Productivity, Technical

Debugging Adventures: How I Learned to Solve Problems Faster with Logs and a Debugger

Our developers face issues and find ways to solve them daily. Most of the problems can be seen and solved locally before any code is delivered to production, through tests and debugging. But sometimes, unexpected issues arise during the process of deploying code to production, or even worse, while customers are using our product.

In this story, I will tell you how I deal with bugs and issues, using a combination of debuggers. Plus, I’ll provide tips and best practices to help you get better at debugging with debuggers and logs.

Normal work day…

It was a regular work day before the end of the year and most of my team was absent for their own year-end plans. At first, I thought it would be a dull day, since we had already finished our tasks and deployed our code to production.

As usual, after making a cup of tea, I opened my laptop and checked our application, logs, monitor, and metrics to ensure everything was still under control. Suddenly, something bad happened.

Until it messed up by bug

Our front-end web isn’t working anymore; all requests return errors. Upon inspection of the network, most of the errors are 500 HTTP requests, which indicates an unhandled issue on the backend. This is not as expected and unluckily, our boss will have a presentation about our application that afternoon – which mean we have to fix the error before the end of lunch time.

The situation is urgent enough that I thought if the issue was not yet fixed before the demonstration, we would have to try another path by using mocked data (but luckily we don’t have to).

Finding a way to fix the issue

When a production problem arises, my first action is to open the application logs and review the error logs. This can provide valuable information and help me pinpoint which part of the application is having issues.

With the help of log query provided by Azure, we quickly detect the problem that come from the data returned from REST API we call internal not correctly handle and lead to NullPointerException. Now is just to point out where the data get wrong and fix it.

I opened my IDE, ran the debugger, and sent the request that returned a 500 status error. Using the debugging tool provided by IntelliJ, I was able to quickly identify the unhandled case. It turned out that the problem did not come from a missing case, but rather the data from the 3rd party REST API suddenly changed without any notice, making it difficult for us to adapt.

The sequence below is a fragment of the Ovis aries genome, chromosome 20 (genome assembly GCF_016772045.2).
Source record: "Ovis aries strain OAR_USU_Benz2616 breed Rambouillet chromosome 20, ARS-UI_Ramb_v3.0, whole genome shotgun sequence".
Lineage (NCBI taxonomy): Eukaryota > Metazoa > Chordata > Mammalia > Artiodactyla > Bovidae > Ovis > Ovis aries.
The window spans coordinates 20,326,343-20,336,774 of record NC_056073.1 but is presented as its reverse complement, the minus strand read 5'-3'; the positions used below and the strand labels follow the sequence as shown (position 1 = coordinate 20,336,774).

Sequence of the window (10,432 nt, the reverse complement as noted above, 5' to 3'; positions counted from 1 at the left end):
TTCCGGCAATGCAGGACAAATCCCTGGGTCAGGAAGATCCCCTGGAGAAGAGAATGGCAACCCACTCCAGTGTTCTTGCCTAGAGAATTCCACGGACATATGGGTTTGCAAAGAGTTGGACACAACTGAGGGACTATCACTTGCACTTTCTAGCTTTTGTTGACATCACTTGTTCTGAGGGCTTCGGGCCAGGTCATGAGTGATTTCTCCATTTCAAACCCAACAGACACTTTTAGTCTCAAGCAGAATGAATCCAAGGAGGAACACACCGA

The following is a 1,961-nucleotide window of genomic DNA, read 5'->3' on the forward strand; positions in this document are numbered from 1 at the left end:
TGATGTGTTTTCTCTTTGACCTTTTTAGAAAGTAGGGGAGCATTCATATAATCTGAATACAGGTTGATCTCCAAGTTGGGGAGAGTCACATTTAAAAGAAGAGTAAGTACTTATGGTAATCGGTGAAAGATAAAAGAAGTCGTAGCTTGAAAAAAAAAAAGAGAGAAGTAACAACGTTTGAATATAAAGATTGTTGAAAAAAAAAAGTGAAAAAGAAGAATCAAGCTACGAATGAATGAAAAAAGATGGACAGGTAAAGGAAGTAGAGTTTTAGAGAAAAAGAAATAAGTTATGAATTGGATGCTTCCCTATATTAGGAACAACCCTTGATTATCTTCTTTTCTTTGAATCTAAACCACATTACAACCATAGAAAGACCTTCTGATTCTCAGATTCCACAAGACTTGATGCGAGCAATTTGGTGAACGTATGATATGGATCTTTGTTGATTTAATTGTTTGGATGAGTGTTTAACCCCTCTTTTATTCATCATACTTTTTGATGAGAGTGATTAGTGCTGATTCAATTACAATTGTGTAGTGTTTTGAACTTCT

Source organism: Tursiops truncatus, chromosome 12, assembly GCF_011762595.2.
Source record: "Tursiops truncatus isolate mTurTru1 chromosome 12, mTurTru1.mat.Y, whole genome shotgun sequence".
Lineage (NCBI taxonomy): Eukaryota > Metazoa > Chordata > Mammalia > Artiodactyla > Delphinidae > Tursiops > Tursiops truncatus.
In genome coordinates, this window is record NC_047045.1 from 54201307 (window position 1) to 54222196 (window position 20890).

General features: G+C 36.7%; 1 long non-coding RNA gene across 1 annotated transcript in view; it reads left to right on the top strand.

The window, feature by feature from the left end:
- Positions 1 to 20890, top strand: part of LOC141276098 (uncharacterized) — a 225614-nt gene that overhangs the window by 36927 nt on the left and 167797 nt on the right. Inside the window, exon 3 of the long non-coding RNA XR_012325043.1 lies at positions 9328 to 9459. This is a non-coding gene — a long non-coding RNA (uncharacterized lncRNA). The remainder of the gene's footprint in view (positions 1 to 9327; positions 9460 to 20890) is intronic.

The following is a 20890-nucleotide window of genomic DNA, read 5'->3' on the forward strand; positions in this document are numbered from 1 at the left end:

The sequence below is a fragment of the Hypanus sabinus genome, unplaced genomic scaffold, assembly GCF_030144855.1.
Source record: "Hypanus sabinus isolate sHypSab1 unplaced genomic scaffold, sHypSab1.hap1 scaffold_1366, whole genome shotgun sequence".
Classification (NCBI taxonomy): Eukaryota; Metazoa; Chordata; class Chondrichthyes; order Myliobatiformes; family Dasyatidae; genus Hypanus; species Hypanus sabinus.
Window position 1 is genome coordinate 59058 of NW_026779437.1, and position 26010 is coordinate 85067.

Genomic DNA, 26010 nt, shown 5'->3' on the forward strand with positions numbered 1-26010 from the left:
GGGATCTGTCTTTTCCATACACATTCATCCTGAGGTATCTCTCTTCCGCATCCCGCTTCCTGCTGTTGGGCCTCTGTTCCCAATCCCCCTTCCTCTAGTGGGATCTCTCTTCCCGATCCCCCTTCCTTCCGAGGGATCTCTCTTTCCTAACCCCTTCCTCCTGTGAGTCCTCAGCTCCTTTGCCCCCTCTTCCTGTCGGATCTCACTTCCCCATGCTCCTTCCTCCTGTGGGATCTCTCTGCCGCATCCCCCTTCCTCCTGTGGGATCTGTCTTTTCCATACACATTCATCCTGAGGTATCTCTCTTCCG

In the end, we were able to adapt to the changes and deliver new code just in time for the demonstration event and everyone was happy!

Lessons from the story

From a scary story above, here are some lessons that I can share to you for better at debugging and fixing issues:

  • Logs, logs and logs: Logs are crucially important for any application as they provide quick and valuable information that can be trusted.
  • Using debugger tool: Utilizing tools like the IntelliJ debugger can help identify and fix problems rapidly.
  • Given the importance of logs: it is crucial that they are written in a clear and simple manner.
  • Know which log level to use: To improve your logging, it’s important to know which log level to use. Log levels can help you separate the logs you want to see and prevent overwhelm from too many logs. Below are some log levels that are commonly used:
    • INFO: Used for inform about application status such as: start up, configuration state, event occurs…
    • WARNING: Display information about exceptions and cases that were handle by application.
    • ERROR: Indicate that the error or failed has occurred unexpectedly. Normally these logs are important and only appear when your application has something when wrong.
    • DEBUG: These messages provide technical information like database transactions, returned JSON data… . Typically used during the development and testing process.

Thank you for reading this article. Remember that debugging is a crucial part of software development, and it’s important to use all the available tools and resources to fix issues quickly and efficiently. Always keep in mind the lessons learned from this story and apply them to your own work. Happy debugging!